Start Networking Now
4:00 pm, January 24th | by Beth Devin, Manilla.com
Why do women struggle with professional networking? “Women are consummate relationship builders, but we don’t use our contacts to get ourselves promoted,” according to a recent Harvard Business Review post, Six Paradoxes Women Leaders Face in 2013. But why is this? Probably because it takes time, it takes practice, and it requires you to get out of your comfort zone. You may even have to do a little self-promotion.
In our increasingly interconnected world, where more and more business opportunities surface through networking, this is a huge gap for women that must be bridged. I’m here to say get it over it, stop procrastinating, and get started networking — now.
What is networking? Dictionary.com defines networking as “a supportive system of sharing information and services among individuals and groups having a common interest.” Professionally, the common interest could be an industry, a profession, or a skill. Personally, networking could pertain to a hobby, a health issue, or family. This article focuses on the professional application of networking.
Networking is both giving and receiving — people contact you for help or advice, and you tap your network when needed. Because a network is an interconnection of many people, it takes time to build the relationships and strengthen the bonds.
There are myriad benefits and rewards you can reap from networking. To emphasize this point and motivate you to act, here are just some of the ways I have leveraged my network to further my career and help the people that contact me.
- Make an introduction. Perhaps someone in your network is exploring a new business concept or idea and could benefit from speaking with people you know.
- Learn a new industry. People are typically willing to spend time educating you on their expertise and knowledge — you should do the same when asked.
- Check out a possible new hire. Hiring managers regularly tap their network to get backdoor reference checks on candidates they are considering.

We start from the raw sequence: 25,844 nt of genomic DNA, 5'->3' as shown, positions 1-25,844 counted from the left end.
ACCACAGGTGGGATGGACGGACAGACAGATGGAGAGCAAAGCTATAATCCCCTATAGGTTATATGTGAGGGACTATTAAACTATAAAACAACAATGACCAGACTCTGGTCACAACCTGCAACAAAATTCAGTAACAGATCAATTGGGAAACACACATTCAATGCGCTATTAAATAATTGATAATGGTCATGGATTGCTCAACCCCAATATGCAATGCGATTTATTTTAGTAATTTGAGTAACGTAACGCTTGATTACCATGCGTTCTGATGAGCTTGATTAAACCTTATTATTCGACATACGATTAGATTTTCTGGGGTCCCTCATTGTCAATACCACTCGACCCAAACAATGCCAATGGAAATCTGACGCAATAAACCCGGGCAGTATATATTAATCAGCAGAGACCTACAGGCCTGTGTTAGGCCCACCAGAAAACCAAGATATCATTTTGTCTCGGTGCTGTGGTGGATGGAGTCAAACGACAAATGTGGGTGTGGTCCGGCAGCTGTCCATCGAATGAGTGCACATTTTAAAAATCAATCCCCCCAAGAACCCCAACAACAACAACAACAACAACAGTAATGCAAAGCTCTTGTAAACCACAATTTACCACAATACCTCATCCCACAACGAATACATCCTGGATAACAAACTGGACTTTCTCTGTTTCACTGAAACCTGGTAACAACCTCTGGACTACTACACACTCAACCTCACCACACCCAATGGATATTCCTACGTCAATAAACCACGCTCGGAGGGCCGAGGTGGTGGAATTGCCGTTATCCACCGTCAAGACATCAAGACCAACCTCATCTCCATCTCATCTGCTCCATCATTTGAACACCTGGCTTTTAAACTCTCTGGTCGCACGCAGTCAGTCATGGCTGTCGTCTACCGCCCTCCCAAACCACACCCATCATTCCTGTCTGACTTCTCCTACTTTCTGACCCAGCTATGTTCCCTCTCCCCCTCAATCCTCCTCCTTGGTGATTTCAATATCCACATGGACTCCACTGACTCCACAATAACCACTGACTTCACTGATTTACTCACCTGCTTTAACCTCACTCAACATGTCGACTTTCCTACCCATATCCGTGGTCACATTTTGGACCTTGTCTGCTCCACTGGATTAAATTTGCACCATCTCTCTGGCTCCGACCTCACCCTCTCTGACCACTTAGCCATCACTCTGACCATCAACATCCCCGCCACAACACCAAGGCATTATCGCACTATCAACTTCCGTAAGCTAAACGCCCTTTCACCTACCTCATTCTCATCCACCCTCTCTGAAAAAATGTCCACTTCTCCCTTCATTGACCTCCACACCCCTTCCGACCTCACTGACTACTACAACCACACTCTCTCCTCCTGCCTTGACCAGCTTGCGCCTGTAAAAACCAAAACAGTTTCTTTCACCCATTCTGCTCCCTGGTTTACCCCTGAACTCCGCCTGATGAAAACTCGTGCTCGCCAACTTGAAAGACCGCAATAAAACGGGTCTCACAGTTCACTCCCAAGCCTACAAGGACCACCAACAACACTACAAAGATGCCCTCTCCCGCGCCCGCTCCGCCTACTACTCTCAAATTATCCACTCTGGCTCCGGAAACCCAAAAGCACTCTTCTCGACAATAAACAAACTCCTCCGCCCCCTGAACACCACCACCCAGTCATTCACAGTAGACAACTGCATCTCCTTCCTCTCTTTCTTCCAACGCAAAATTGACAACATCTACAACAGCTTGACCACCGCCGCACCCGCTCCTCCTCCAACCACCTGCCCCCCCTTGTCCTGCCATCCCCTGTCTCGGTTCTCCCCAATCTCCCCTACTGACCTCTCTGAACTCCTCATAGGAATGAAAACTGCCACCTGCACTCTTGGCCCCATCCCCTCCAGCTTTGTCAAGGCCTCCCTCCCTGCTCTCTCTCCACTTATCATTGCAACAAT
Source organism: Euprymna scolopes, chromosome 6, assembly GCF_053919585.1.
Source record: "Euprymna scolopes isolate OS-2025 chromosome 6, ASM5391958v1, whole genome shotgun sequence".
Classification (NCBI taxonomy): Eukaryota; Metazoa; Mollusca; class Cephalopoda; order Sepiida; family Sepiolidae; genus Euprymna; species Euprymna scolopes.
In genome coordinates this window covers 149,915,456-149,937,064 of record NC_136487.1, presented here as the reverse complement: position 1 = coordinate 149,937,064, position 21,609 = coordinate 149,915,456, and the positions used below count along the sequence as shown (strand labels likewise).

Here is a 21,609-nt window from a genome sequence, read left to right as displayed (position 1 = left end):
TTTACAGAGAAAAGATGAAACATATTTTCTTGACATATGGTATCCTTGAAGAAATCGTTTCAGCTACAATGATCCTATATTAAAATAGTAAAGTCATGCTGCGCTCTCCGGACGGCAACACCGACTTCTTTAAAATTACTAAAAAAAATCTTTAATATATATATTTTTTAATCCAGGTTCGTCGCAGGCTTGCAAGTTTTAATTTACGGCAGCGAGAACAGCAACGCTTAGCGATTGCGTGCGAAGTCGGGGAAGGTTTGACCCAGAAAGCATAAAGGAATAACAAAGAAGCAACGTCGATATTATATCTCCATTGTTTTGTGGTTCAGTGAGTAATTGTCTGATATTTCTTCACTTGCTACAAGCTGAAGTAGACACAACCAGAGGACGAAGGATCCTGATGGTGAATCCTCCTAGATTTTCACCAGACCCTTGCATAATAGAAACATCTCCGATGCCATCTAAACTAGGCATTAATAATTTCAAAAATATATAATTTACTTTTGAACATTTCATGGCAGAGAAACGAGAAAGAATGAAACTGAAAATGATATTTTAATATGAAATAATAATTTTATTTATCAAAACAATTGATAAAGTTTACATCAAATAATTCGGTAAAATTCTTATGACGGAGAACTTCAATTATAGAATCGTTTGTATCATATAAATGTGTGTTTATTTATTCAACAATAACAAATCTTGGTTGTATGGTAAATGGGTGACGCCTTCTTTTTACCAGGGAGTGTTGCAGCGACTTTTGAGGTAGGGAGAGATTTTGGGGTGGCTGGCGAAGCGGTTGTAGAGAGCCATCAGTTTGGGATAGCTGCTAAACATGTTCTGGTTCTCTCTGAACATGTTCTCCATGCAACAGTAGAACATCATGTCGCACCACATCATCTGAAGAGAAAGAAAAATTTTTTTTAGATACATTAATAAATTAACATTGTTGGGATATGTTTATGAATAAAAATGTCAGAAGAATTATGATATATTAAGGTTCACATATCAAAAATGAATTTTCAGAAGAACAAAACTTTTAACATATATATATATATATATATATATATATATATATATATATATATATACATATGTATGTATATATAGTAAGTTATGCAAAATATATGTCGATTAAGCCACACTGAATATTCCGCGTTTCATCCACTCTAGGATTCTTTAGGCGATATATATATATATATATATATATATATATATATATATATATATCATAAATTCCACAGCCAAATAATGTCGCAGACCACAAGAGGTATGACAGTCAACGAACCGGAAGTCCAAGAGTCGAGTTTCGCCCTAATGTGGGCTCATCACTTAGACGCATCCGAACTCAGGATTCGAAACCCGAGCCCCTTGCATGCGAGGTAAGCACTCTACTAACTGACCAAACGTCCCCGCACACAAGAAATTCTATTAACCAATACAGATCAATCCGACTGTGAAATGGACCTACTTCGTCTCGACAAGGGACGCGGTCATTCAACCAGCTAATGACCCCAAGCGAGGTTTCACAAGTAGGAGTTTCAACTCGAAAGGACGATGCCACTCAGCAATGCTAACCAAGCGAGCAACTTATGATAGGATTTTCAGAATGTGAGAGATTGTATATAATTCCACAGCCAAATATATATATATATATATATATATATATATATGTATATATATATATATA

- Find your next job or help someone find hers. Approximately 70 percent of all jobs are secured through networking, according to the United States Department of Labor.
- Get the skinny on a company culture. Talk to someone you respect to get the inside scoop on a company.
- Help a hiring manager or recruiter. You know a lot of people — make sure to return calls and answer requests for help to fill positions.
- Work through an issue at work. This may be more appropriate for your most trusted professional acquaintances, but their experience and advice can be spot on.
- Find a coach. Solicit recommendations. Find out what worked and how to maximize a coaching relationship.
- Do public speaking. Let people know you are interested in public speaking and ask others about their experiences.
- Find out what it’s like to participate on a board. Find out if you know someone who is participating on a board. How did that person get on the board? What is the time commitment?
Building your network is an investment for the future. You may be comfortable in your career at this moment and not have burning issues to address, but what about when that’s not the case?
Here are three simple steps to get started.
- Update your Linkedin Profile and connect with colleagues (both current and past). If you’re on Linkedin and your information is up to date, people will find you and your network will grow. The more you reach out to connect, the more others will see that you are actively networking. It’s easy to find people you know on Linkedin — you can search by industry, company, role, geographic location and name. It’s also easy to send multiple connection requests at a time.
- Return calls and emails. It’s easy to get absorbed in your day-to-day work and lose touch with people you don’t come into contact with regularly. I’m encouraging you to take the time to return unsolicited calls and emails from former colleagues, vendors and recruiters. You can be selective — you don’t have to return every sales call. However, each time you do, you are building a bridge to another person. Your responsiveness and professionalism are the foundations of your growing network.
- Attend a professional meeting. Once a quarter, make it a priority to attend a professional meeting where you can meet new people and continue to expand your network. It could be a Meetup group, a seminar, or an industry-networking event. Set a goal to meet one new person each time you venture out. Remember that most of the attendees have the same trepidations about networking as you do. Steel yourself and say hello!
Beth Devin is the chief technology officer of Manilla.com, a free, award-winning and secure service that helps consumers manage all of their bills and accounts in one place online and via mobile apps. Get the chance to win $2,500 in cash when you take the Manilla Get It Together Challenge. Learn more here.